Erdoğan questions ‘sincerity’ of US partnership amid visa row
President Recep Tayyip Erdoğan on Oct. 19 questioned the “sincerity” of the U.S. strategic partnership with Turkey following a recent visa row between the two countries.
The row was sparked on Oct. 8, when the U.S. Embassy in Ankara announced the suspension of non-immigrant visa services for Turkish nationals, following the arrest of a local employee at the U.S. Consulate in Istanbul, prompting a tit-for-tat response from Ankara.
U.S. consulate employee Metin Topuz was arrested over alleged ties to the Gülen network, widely believed to have been behind last year’s failed coup attempt.
Despite statements from the State Department that the decision was taken in coordination with Washington, Erdoğan claimed once again that outgoing U.S. Ambassador John Bass was to blame for the visa row.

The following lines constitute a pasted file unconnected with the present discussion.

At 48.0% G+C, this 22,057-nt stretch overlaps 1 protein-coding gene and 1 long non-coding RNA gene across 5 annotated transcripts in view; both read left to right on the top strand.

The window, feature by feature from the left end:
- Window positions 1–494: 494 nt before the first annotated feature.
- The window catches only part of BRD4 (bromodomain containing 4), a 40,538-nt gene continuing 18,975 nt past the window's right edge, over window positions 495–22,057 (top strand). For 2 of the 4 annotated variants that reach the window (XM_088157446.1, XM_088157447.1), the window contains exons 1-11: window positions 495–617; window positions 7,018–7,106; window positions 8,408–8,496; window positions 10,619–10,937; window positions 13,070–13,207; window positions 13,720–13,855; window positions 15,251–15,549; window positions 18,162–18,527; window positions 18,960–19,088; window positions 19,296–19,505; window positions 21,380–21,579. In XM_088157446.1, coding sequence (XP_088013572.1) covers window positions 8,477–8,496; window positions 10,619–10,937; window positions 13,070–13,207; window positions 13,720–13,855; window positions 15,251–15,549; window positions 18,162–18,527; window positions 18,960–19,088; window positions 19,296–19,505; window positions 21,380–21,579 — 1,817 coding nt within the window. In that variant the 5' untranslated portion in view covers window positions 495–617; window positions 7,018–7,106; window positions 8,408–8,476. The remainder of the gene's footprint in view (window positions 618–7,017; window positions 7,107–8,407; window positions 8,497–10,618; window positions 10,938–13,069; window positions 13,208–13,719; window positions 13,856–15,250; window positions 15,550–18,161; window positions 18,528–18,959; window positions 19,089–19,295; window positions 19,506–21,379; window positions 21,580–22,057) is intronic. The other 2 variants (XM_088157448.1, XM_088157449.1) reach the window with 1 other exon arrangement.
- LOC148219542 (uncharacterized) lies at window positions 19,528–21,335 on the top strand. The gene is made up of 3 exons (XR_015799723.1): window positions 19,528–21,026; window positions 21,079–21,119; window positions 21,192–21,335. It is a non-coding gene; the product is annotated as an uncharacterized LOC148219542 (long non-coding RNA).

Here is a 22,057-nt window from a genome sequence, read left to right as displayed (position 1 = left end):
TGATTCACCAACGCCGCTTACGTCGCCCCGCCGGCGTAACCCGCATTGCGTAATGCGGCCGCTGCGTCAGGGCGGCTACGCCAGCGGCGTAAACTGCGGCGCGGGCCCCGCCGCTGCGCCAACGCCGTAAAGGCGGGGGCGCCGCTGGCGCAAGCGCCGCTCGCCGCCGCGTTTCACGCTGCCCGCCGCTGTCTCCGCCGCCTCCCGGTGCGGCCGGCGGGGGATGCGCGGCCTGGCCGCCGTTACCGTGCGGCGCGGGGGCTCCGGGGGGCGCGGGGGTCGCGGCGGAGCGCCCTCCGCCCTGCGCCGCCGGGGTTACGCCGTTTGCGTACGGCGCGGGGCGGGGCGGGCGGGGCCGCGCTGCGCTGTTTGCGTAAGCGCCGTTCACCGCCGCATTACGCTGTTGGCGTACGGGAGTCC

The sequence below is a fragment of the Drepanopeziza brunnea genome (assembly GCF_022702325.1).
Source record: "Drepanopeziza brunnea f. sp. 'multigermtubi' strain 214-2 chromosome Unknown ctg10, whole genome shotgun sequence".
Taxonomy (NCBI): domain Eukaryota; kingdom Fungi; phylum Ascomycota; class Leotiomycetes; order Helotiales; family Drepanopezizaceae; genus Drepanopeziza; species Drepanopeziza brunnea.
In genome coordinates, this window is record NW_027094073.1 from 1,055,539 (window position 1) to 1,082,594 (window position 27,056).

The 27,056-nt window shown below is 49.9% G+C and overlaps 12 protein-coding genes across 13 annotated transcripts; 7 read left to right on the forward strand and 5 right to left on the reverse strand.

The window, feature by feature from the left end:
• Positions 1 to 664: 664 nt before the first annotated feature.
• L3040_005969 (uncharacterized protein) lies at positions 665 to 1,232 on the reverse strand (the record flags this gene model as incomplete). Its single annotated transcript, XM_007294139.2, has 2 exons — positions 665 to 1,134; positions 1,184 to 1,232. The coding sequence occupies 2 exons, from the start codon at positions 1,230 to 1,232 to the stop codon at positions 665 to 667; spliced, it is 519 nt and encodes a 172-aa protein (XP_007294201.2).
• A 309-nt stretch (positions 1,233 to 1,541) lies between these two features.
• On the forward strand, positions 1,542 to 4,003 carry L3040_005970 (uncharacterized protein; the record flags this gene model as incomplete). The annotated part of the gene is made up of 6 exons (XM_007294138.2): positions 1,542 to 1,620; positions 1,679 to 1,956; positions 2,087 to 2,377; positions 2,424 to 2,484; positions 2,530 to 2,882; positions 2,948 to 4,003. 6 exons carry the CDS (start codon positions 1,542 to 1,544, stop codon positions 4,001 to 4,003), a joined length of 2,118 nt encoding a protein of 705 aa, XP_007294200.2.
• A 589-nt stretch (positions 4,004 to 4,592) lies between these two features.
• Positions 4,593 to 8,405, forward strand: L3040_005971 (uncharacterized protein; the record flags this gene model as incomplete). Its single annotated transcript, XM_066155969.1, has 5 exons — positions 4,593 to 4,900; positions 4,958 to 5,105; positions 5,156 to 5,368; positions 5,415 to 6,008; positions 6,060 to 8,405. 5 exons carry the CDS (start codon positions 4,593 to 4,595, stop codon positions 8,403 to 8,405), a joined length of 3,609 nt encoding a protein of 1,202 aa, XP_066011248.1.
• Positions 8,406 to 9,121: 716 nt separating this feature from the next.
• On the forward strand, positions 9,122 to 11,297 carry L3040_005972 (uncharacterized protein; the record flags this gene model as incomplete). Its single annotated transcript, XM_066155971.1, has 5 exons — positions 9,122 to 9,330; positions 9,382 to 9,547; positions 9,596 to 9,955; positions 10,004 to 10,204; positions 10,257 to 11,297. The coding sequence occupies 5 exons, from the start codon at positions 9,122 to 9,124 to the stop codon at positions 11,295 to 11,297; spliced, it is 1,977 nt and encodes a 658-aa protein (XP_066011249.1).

“Who said this? The ambassador in Ankara. Who is this ambassador?” he said at the closing session of the TRT World Forum in Istanbul.
“If he [the ambassador] can just say ‘we have suspended visas’ in one paragraph on behalf of the great U.S., then I will have to reconsider the strategic partnership,” Erdoğan said.
He also noted that U.S.-based Islamic preacher Fethullah Gülen “controls its network in 170 countries from 400,000 square meters of land in Pennsylvania.”
“Of course, this man is just symbolic. The main administrators [of the network] are other people ... He has neither the talent to administer such a network nor the power,” he said.
On the question of the arrest of Topuz, Erdoğan said Turkey “will do whatever is necessary as a democratic state under the rule of law.”